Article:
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Occupational exposure to hexahydrophthalic anhydride: air analysis, percutaneous absorption, and biological monitoring

Jönsson, Bo A LU ; Welinder, Hans LU ; Hansson, Christer LU and Stahlbom, B (1993) In International Archives of Occupational and Environmental Health 65(1). p.43-47
Abstract
Urinary hexahydrophthalic acid (HHP acid) levels were determined in 20 workers occupationally exposed to hexahydrophthalic anhydride (HHPA) air levels of 11-220 micrograms/m3. The levels of HHP acid in urine increased rapidly during exposure and the decreases were also rapid after the end of exposure. The elimination half-time of HHP acid was 5 h, which was significantly longer than in experimentally exposed volunteers, possibly indicating distribution to more than one compartment. There was a close correlation between time-weighted average levels of HHPA in air and creatinine-adjusted levels of HHP acid in urine collected during the last 4 h of exposure (r = 0.90), indicating that determination of urinary HHP acid levels is suitable as a... (More)
Urinary hexahydrophthalic acid (HHP acid) levels were determined in 20 workers occupationally exposed to hexahydrophthalic anhydride (HHPA) air levels of 11-220 micrograms/m3. The levels of HHP acid in urine increased rapidly during exposure and the decreases were also rapid after the end of exposure. The elimination half-time of HHP acid was 5 h, which was significantly longer than in experimentally exposed volunteers, possibly indicating distribution to more than one compartment. There was a close correlation between time-weighted average levels of HHPA in air and creatinine-adjusted levels of HHP acid in urine collected during the last 4 h of exposure (r = 0.90), indicating that determination of urinary HHP acid levels is suitable as a method for biological monitoring of HHPA exposure. An air level of 100 micrograms/m3 corresponded to a postshift urinary HHP acid level of ca. 900 nmol/mmol creatinine in subjects performing light work for 8 h. Percutaneous absorption of HHPA was studied by application of HHPA in petrolatum to the back skin of three volunteers. The excreted amounts of HHP acid in urine, as a fraction of the totally applied amount of HHPA, were within intervals of 1.4%-4.5%, 0.2%-1.3%, and 0%-0.4% respectively, indicating that the contribution from percutaneous absorption is of minor importance in a method for biological monitoring. (Less)
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author
organization
publishing date
type
Contribution to journal
publication status
published
subject
keywords
Hexahydrophthalic anhydride, Hexahydrophthalic acid, Urine, Skin absorption, Biological monitoring
in
International Archives of Occupational and Environmental Health
volume
65
issue
1
pages
43 - 47
publisher
Springer
external identifiers
  • pmid:8354574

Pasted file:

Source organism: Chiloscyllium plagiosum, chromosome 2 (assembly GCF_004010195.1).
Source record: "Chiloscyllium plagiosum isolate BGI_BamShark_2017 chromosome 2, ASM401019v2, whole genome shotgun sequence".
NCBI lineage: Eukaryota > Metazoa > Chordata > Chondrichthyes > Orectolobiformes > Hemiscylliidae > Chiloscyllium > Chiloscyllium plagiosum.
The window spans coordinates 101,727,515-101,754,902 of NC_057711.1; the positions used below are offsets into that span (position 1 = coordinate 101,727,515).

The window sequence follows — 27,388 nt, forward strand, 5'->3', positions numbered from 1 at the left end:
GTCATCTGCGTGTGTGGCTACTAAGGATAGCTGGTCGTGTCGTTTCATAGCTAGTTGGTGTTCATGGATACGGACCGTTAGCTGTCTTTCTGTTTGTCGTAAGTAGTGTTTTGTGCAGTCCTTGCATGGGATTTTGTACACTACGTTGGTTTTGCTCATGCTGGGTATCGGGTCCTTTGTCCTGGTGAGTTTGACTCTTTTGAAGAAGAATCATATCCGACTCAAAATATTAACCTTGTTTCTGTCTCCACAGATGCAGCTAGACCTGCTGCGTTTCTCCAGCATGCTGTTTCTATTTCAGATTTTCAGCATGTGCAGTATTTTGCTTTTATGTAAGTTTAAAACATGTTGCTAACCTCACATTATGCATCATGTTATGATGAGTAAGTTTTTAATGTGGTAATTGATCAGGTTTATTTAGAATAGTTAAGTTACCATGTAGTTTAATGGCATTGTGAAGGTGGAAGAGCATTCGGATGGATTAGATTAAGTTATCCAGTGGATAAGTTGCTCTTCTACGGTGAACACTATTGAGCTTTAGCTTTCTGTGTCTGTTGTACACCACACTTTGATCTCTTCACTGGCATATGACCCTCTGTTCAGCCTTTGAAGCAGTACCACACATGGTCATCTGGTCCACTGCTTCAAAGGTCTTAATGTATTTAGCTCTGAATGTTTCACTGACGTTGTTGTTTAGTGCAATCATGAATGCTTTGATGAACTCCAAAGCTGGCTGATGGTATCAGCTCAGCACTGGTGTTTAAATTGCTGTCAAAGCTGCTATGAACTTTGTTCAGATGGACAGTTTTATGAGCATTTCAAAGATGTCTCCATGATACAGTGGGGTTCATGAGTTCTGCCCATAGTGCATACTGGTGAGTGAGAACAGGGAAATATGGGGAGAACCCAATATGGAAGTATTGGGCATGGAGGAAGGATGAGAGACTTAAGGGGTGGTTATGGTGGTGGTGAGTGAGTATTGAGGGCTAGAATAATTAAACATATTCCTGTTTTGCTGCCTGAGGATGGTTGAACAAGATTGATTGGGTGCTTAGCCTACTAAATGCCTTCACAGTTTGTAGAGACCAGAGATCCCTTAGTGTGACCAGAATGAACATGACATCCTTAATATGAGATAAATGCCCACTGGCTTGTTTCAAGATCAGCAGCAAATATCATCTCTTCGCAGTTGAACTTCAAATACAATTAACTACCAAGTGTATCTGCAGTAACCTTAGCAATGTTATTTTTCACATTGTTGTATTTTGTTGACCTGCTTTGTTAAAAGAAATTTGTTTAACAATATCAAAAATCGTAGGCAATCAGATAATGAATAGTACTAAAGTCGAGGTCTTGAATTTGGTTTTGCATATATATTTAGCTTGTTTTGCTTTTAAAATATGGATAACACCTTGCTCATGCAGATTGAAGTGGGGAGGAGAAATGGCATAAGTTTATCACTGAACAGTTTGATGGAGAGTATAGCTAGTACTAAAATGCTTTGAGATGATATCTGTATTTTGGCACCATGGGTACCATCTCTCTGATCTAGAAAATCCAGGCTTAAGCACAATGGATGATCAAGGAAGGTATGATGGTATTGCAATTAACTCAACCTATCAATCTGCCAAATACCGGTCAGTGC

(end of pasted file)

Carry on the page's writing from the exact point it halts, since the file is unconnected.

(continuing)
• scopus:0027508177
ISSN
1432-1246
DOI
10.1007/BF00586057
language
English
LU publication?
yes
id
34ba5f85-246a-44df-ad2a-294e6bd6903f (old id 1107096)
date added to LUP
2008-07-30 11:20:59
date last changed
2017-01-01 07:21:38
@article{34ba5f85-246a-44df-ad2a-294e6bd6903f,
  abstract     = {Urinary hexahydrophthalic acid (HHP acid) levels were determined in 20 workers occupationally exposed to hexahydrophthalic anhydride (HHPA) air levels of 11-220 micrograms/m3. The levels of HHP acid in urine increased rapidly during exposure and the decreases were also rapid after the end of exposure. The elimination half-time of HHP acid was 5 h, which was significantly longer than in experimentally exposed volunteers, possibly indicating distribution to more than one compartment. There was a close correlation between time-weighted average levels of HHPA in air and creatinine-adjusted levels of HHP acid in urine collected during the last 4 h of exposure (r = 0.90), indicating that determination of urinary HHP acid levels is suitable as a method for biological monitoring of HHPA exposure. An air level of 100 micrograms/m3 corresponded to a postshift urinary HHP acid level of ca. 900 nmol/mmol creatinine in subjects performing light work for 8 h. Percutaneous absorption of HHPA was studied by application of HHPA in petrolatum to the back skin of three volunteers. The excreted amounts of HHP acid in urine, as a fraction of the totally applied amount of HHPA, were within intervals of 1.4%-4.5%, 0.2%-1.3%, and 0%-0.4% respectively, indicating that the contribution from percutaneous absorption is of minor importance in a method for biological monitoring.},
  author       = {Jönsson, Bo A and Welinder, Hans and Hansson, Christer and Stahlbom, B},
  issn         = {1432-1246},
  keyword      = {Hexahydrophthalic anhydride,Hexahydrophthalic acid,Urine,Skin absorption,Biological monitoring},
  language     = {eng},
  number       = {1},
  pages        = {43--47},
  publisher    = {Springer},
  series       = {International Archives of Occupational and Environmental Health},
  title        = {Occupational exposure to hexahydrophthalic anhydride: air analysis, percutaneous absorption, and biological monitoring},
  url          = {http://dx.doi.org/10.1007/BF00586057},
  volume       = {65},
  year         = {1993},
}